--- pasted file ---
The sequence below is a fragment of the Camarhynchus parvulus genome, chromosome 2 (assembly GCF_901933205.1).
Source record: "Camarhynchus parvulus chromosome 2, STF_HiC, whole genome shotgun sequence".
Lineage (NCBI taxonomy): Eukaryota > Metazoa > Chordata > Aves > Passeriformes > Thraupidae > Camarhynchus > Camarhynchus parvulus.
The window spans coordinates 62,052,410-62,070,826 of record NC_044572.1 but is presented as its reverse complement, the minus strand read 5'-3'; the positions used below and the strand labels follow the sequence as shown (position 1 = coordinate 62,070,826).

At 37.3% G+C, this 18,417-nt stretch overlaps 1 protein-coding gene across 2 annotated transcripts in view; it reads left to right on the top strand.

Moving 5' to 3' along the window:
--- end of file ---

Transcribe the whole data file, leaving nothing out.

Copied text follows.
The sequence below is a fragment of the Camarhynchus parvulus genome, chromosome 2 (assembly GCF_901933205.1).
Source record: "Camarhynchus parvulus chromosome 2, STF_HiC, whole genome shotgun sequence".
Lineage (NCBI taxonomy): Eukaryota > Metazoa > Chordata > Aves > Passeriformes > Thraupidae > Camarhynchus > Camarhynchus parvulus.
The window spans coordinates 62,052,410-62,070,826 of record NC_044572.1 but is presented as its reverse complement, the minus strand read 5'-3'; the positions used below and the strand labels follow the sequence as shown (position 1 = coordinate 62,070,826).

At 37.3% G+C, this 18,417-nt stretch overlaps 1 protein-coding gene across 2 annotated transcripts in view; it reads left to right on the top strand.

Moving 5' to 3' along the window: